Reconciliation programs support “people-to-people” conflict mitigation, convening individuals of different ethnic, religious, class, or political backgrounds from areas affected by armed conflict. Programs provide opportunities for adversaries to reconcile differences, build trust, and work toward shared goals of resolving potential, ongoing, or recent conflicts; addressing divisions that stem from unequal levels of power and access to resources; and creating opportunities to build relationships.
What does it buy?
Funds are provided to partners working in a range of fragile and conflict-affected countries that, in recent years, have included Kenya, Colombia, Kosovo, Ethiopia, Burkina Faso, Georgia, Honduras, Jamaica, Macedonia, Mali, Niger, and Senegal.
Why is it important?
To date, reconciliation programs have supported nearly 330 peacebuilding projects across 42 countries, awarding over $420 million in program grants, including dedicated funding for the West Bank and Gaza.
As the causes of conflict continue to grow, including the current pandemic, and ongoing climate shocks and stresses put pressure on communities, reconciliation programs targeting pandemic shocks, climate stressors, and a growing global youth population will be vital.
Evaluations consistently find that reconciliation programs increase trust, enhance cooperation, increase conflict resolution values, decrease aggression and loneliness, and mitigate hazardous environmental and health conditions among project participants.
Reconciliation programs lay the foundation for peace in some of the most pressing conflict-affected areas. As groups build better relationships and break patterns of prejudice, the likelihood of violence between them declines.
Youth peacebuilding programs in South Sudan led to a 28% increase of community members who identified more strongly with their national identity over ethnicity.
These programs also contributed to a 78% increase in program participants who said they trusted other ethnic groups.
To date, programs have supported nearly 330 peacebuilding projects across 42 countries, awarding over $430 million in program grants.
Why should Americans care?
Reconciliation programs support other U.S. activities to stabilize target countries. These programs build the resiliencies necessary for diplomatic efforts to take hold.
More resilient and less violent societies reduce the need for future U.S. assistance. Violent conflicts drive 80% of humanitarian needs worldwide. Resilient and peaceful communities are more likely to participate in the global economy and create new markets for U.S. goods.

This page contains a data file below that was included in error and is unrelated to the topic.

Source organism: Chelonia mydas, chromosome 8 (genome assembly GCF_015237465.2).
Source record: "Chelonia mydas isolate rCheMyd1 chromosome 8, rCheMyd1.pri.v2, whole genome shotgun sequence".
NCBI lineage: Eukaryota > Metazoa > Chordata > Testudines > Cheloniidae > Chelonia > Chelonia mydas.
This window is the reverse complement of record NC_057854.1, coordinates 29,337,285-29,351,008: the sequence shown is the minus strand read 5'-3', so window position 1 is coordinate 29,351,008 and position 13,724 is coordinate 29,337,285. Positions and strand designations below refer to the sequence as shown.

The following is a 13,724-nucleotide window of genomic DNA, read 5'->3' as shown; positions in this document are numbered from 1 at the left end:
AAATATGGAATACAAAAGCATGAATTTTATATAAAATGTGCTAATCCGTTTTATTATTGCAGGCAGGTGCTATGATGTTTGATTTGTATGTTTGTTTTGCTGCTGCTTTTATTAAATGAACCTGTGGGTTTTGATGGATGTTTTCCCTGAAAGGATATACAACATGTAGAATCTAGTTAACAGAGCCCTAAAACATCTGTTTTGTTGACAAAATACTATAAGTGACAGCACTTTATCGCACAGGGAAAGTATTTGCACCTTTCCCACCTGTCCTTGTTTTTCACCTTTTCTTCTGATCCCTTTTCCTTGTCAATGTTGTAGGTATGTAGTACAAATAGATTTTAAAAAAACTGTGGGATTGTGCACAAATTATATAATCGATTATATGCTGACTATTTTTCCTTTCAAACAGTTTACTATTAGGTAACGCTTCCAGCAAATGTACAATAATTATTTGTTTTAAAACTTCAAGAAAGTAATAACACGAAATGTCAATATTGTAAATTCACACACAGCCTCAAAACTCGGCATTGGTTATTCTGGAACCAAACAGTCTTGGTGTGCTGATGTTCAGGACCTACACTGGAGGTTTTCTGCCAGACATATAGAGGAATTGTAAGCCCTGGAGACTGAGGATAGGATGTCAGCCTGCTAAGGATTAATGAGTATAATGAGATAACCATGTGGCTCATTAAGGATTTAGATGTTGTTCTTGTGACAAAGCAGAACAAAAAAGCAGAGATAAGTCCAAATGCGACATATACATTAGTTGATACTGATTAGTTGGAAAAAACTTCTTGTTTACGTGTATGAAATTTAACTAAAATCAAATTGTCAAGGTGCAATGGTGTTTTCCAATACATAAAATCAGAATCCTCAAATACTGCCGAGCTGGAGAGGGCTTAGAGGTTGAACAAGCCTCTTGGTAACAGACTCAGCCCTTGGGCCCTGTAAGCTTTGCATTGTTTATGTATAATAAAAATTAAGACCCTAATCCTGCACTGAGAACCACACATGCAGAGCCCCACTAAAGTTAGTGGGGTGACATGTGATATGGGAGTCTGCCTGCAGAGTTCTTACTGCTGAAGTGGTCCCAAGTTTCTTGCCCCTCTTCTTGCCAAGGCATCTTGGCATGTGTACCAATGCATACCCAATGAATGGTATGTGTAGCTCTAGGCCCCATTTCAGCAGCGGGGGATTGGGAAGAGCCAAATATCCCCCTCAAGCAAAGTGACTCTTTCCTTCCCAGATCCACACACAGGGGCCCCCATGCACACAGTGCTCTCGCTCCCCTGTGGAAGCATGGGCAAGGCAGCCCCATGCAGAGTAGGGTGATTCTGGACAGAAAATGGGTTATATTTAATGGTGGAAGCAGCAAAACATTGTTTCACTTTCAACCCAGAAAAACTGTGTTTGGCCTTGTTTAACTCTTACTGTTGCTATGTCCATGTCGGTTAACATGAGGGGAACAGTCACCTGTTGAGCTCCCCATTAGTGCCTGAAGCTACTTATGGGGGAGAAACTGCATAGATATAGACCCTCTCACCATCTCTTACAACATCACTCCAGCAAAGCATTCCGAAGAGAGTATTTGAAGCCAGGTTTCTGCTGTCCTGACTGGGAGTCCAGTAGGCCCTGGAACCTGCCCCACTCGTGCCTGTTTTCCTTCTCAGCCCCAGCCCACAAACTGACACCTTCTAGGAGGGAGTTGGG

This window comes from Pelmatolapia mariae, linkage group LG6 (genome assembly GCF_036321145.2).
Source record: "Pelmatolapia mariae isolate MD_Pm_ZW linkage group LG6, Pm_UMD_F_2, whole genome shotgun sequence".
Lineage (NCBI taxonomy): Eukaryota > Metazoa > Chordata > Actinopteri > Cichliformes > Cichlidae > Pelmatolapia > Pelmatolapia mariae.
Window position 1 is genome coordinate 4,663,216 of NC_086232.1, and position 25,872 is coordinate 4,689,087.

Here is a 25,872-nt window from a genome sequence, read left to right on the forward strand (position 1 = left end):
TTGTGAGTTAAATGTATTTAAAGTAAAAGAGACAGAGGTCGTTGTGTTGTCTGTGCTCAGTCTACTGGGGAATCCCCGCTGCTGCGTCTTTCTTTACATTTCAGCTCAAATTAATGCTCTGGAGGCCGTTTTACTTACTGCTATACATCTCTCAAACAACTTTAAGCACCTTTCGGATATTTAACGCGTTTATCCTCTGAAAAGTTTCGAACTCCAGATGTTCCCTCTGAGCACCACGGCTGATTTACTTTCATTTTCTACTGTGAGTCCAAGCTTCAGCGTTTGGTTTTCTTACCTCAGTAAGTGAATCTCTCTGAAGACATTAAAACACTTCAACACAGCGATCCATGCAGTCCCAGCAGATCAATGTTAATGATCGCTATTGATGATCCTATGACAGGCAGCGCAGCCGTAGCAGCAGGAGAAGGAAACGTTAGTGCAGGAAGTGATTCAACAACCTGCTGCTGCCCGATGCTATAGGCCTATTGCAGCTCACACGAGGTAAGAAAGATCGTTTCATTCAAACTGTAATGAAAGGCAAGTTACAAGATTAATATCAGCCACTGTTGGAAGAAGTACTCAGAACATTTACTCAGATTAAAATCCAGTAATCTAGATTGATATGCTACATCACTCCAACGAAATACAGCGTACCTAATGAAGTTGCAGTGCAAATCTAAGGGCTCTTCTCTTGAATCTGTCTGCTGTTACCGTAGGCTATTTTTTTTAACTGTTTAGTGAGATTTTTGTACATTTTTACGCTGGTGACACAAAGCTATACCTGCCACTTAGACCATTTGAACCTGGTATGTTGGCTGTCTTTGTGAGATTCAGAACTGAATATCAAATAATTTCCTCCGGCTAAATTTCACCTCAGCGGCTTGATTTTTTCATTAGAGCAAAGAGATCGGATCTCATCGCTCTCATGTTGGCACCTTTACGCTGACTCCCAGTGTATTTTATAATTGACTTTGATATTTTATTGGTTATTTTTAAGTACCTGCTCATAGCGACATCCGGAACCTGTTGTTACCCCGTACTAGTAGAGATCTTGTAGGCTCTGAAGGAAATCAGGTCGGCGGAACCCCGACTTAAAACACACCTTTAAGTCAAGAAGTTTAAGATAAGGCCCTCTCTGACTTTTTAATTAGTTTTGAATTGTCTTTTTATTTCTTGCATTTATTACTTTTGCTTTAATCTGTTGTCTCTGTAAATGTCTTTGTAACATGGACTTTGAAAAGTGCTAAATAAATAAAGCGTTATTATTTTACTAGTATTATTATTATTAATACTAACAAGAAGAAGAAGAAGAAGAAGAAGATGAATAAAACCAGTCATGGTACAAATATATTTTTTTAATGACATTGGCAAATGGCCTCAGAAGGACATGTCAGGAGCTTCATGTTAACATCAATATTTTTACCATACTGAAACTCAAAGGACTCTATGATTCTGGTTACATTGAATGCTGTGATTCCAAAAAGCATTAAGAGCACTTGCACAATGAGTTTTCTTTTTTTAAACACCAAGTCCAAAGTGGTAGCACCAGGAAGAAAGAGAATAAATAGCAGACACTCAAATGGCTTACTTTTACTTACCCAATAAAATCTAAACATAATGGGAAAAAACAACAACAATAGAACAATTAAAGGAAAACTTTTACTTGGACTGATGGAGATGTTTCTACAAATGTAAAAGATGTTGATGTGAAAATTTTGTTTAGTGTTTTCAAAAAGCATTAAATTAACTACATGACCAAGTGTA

Evidence shows that reconciliation programs are successful.
According to a recent report evaluating the effectiveness of a USAID-funded reconciliation project in Nigeria, perceptions of security increased by 15% by the end of the program’s first phase. The study further found that as regional tensions increased, trust and contact in program communities improved or held steady. In non-program communities, trust and contact deteriorated or stayed the same.
Without practitioners operating in many conflict zones and post-conflict states due to the COVID-19 pandemic, funding for these programs will take on a renewed importance once they can operate in full-capacity again.
What more could be done?
Greater U.S. effort to address violent conflict through reconciliation programs could mitigate the current high levels of conflict, which are likely to be further exacerbated by COVID-19. Additional investments in conflict prevention and resilient societies could reduce future military and humanitarian involvement, empower communities, and propel countries toward self-reliance.
Additional investment could scale up reconciliation programs by expanding the reach within current target countries and growing the number of countries served.
Additional support could bolster implementing organizations’ monitoring and evaluation and research evidence, which is critical for establishing an evidentiary foundation to assess which program models are most effective in preventing conflict and violence.
Funding levels may not accurately reflect those in the appropriations bills and/or reports due to rounding.